MALE_1: A trunk sized wooden box with two slots on either side,

MALE_1: and multiple brass knobs and levers that could

MALE_1: purportedly duplicate any paper currency.

MALE_1: Vulnerable victims would insert bills,

MALE_1: only hundreds,

MALE_1: and the machine would print out an exact copy.

MALE_1: Of course, the device would need

MALE_1: six hours to process the fresh new bill,

MALE_1: which in reality Lustig had

MALE_1: previously planted. It was a scam.

MALE_1: But once Lustigs Mark was convinced of the boxes powers,

MALE_1: he would sell them a device at an extremely high price,

MALE_1: anywhere between $10,000 and $30,000.

MALE_1: At this point, Lustig would run off,

MALE_1: never to be heard from again.

MALE_1: "See yeah." His victim left with

MALE_1: only a fancy empty wooden box.

MALE_1: "At least it's fancy."

MALE_1: From 1909 to 1925,

MALE_1: Victor Lustig gained fluency in five languages,

MALE_1: obtain 22 aliases and racked up more than 40 arrests.

MALE_1: Hall of Fame numbers,

MALE_1: but his biggest scheme was yet to come.

MALE_1: This is a drum roll. Let's say you drum.

MALE_1: In 1925, Lustig was back in a Paris hotel room,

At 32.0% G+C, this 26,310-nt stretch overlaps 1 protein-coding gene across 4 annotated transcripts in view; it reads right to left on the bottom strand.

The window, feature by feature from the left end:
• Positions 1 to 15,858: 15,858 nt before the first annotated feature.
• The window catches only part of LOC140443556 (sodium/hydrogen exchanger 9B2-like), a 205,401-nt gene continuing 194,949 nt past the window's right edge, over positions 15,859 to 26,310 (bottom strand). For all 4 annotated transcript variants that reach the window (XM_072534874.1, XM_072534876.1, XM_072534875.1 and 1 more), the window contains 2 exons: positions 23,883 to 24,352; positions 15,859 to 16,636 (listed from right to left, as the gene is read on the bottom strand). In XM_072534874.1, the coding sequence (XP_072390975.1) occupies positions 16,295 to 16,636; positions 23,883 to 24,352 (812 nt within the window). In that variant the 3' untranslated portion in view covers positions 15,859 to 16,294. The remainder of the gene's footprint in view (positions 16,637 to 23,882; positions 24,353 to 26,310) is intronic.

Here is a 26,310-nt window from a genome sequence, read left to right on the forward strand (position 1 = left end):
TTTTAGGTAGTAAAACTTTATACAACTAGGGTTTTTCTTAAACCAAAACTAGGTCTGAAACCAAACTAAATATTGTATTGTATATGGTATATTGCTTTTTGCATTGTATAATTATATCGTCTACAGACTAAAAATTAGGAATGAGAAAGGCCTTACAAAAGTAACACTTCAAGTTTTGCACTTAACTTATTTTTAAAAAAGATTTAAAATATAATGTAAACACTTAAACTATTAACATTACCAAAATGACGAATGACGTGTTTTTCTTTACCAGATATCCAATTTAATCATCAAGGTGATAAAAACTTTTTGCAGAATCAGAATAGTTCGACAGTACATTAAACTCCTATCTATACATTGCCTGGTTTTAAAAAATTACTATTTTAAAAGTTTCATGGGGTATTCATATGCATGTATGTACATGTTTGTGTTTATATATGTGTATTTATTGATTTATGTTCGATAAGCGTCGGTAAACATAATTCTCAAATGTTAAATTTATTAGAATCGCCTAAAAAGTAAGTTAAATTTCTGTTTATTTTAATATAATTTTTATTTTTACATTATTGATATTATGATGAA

MALE_1: when he came across an article

MALE_1: regarding the Eiffel Towers disrepair.

MALE_1: It accounted a public poll in which

MALE_1: the majority of the city wanted it removed.

MALE_1: [NOISE] Lustig saw an opportunity and a lot of money,

MALE_1: in the form of 7,000 tons of metal.

MALE_1: He devised a plan where he would pose as

MALE_1: a government official and sell

MALE_1: the Eiffel Tower to metal scrappers.

MALE_1: First, he contacted a counterfeiter to

MALE_1: create official government documents,

MALE_1: detailing the demolition, plan, and contract.

MALE_1: He even created photo stationery

MALE_1: with his new municipal title,

MALE_1: deputy director-general of

MALE_1: the Ministere de Postes et Telegraphes.